Amina had rented a beautiful apartment in Teesdale in anticipation of her mother’s arrival. Remti was very excited to be in Toronto. Soon, she wanted to do sightseeing, go to Jamatkhana, go grocery shopping and do everything around the house. In no time, she learnt to use the subway and buses. Having worked all her life, Remti was not the one to sit at home all day. She wanted to start working. Remti was now 47 and at this age, without “Canadian experience”, it would be difficult to get a job. But she was determined to find something. Soon after breakfast, she would leave the apartment to go to the Manpower office or employment agencies looking for a job all on her own. But no luck!

Remti’s sister-in-law, Roshan was working for a company that manufactured sleeping bags and tents. Roshan helped Remti get a job at her place of work. Initially, of course, it was challenging because Remti had never operated an industrial sewing machine in her life but her determination resulted in her success. While she was employed here, Remti continued to look for an office job. Before the year end, she landed a job with an insurance company in downtown Toronto. She was delighted and soon started to feel settled in Canada. She made many new friends and met up with other family members. Sometimes during weekends, Remti and Amina would go to Belleville to visit Akber and Gulshan Mawani, Hassanali’s first cousin and Pyarali and Roshan Mamdani. Trips to Niagara Falls were frequent during the summer months as well. Since Remti loved to travel, she would join group tours and travel overseas also.

Remti loved people and people loved her. She helped people by keeping paying guests and treated them as family. In 1982, Amina got married and Remti continued to live in the apartment with a paying guest, Sheniz. In 1987, Nazat emigrated to Canada by which time Sheniz was married. Remti and Nazat continued to live in the same apartment. In September,1993, Nazat got married to Peter, an English gentleman and thus moved to England. Amina separated from her husband in March, 1993 and moved in with Remti after Nazat’s wedding. In 2007, Amina moved in with her childhood sweetheart, Bahadur Chagpar. Remti continued to live on her own. In December, 2011, Remti had 2 falls at home due to hypoglycemia. She was rushed to the hospital where the doctor advised Amina that Remti should not live on her own anymore. In January, 2012, Remti was lucky to get a spot in a very good long term care home.

Being the person that she was, Remti never complained about anything at all. She never made any demands of the nurses and aides. Her ever smiling face endeared everybody in the home towards her. Remti joyously participated in the social activities such as drawing, painting and playing bingo. All the staff loved her and were willing to do anything for her. Remti would join the other Ismaili residents in the evening to say prayers and was always willing to take turns to lead the Du’a or recite a Ginan. When in the long term care home, a lot of people visited her including friends and family. Until the end, Remti was very alert and recognized everybody. Once, a visit was organized for a group of Grade 5 and 6 students to meet with Remti and learn about Tanzania. They had a lot of questions and learnt a lot about life in Tanzania. Being a teacher all her life, Remti was able to captivate the students’ attention.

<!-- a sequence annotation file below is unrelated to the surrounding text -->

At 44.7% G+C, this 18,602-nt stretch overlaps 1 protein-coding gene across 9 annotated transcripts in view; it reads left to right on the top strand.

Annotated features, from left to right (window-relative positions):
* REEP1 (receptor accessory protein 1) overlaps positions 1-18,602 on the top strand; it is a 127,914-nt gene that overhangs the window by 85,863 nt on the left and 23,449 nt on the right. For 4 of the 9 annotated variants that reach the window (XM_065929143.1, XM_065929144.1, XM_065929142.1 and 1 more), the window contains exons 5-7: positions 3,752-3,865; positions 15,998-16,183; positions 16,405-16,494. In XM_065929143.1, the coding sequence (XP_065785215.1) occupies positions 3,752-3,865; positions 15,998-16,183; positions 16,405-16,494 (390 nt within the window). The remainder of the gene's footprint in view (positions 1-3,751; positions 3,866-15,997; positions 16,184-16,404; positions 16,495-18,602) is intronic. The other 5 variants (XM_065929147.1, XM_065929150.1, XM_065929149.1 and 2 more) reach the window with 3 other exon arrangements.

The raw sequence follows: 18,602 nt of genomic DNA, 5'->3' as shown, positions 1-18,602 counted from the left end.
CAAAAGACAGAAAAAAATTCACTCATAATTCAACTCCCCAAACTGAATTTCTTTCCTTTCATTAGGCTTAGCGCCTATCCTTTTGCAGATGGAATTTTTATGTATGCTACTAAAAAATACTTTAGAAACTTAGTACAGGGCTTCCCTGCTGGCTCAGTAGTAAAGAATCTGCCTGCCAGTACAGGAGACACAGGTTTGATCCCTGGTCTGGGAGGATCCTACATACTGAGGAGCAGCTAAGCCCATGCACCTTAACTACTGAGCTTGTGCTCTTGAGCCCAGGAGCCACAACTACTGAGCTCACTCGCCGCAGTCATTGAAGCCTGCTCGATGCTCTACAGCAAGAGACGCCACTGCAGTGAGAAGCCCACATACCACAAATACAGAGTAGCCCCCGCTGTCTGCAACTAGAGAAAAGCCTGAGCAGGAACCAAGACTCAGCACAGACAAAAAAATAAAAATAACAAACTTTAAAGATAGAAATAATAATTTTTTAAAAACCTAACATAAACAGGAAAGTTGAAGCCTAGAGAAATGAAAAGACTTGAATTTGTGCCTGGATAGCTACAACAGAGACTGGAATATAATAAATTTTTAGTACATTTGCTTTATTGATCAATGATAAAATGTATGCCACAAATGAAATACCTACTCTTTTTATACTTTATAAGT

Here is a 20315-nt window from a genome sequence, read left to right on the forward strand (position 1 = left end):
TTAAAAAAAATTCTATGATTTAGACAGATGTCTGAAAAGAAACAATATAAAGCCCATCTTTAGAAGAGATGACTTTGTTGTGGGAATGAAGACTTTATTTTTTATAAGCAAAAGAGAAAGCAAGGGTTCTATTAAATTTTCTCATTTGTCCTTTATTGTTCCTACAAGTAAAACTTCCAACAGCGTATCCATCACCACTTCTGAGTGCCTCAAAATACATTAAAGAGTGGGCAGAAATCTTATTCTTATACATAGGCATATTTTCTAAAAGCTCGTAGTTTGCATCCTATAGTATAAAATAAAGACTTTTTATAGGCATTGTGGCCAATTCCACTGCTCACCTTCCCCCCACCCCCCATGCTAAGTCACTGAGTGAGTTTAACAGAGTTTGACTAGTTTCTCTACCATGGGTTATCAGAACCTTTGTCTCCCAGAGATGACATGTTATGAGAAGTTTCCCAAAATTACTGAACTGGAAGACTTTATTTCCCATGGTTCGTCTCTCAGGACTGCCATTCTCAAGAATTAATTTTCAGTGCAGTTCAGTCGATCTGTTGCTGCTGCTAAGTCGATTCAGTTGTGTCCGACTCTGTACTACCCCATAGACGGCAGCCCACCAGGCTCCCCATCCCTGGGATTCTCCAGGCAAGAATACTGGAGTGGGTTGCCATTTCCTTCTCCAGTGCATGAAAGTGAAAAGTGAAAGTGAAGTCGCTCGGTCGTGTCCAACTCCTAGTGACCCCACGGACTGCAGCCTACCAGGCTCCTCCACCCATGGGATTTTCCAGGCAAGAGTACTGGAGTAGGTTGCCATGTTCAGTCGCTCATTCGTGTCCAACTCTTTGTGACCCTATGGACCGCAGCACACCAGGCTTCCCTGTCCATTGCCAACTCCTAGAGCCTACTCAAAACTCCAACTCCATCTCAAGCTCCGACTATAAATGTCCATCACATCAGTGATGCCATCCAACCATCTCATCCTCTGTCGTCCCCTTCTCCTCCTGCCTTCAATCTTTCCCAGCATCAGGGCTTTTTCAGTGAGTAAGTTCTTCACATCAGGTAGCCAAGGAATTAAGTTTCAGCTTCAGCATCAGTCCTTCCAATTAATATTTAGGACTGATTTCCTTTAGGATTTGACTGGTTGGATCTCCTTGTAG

Some Parting Thoughts by Shiraz Jaffer

Remti Hassanali Nasser Welji lived an exemplary life. She had a regal quality about her that characterized her as she advanced in age. The twinkle in her eyes, the ever-smiling face and her sense of humor will always be cherished by the family and friends. She was truly a matriarch of the Hassanali Nasser Welji family.

Around 10:30 am on Sunday, 1st February, 2015, Remti passed away in her sleep. Even in her passing, there was serenity all over her face as she found ultimate peace. May her soul rest in eternal peace.

Remti is greatly missed by her children, grandchildren, family and friends.

Acknowledgement

In preparing this biography of my beloved Mother, Remti Hassanali Nasser Welji, I have received information and photos from family and friends. I would like to thank my brother Mahdi and Yasmin, my sister Nazat and Peter, my aunt Shellakhanu, my cousins Khatun, Shiraz, Memsie, Naila and Gulzar; my daughter Ashraf and Travaugn for putting the photos together and everybody else who contributed in any which way.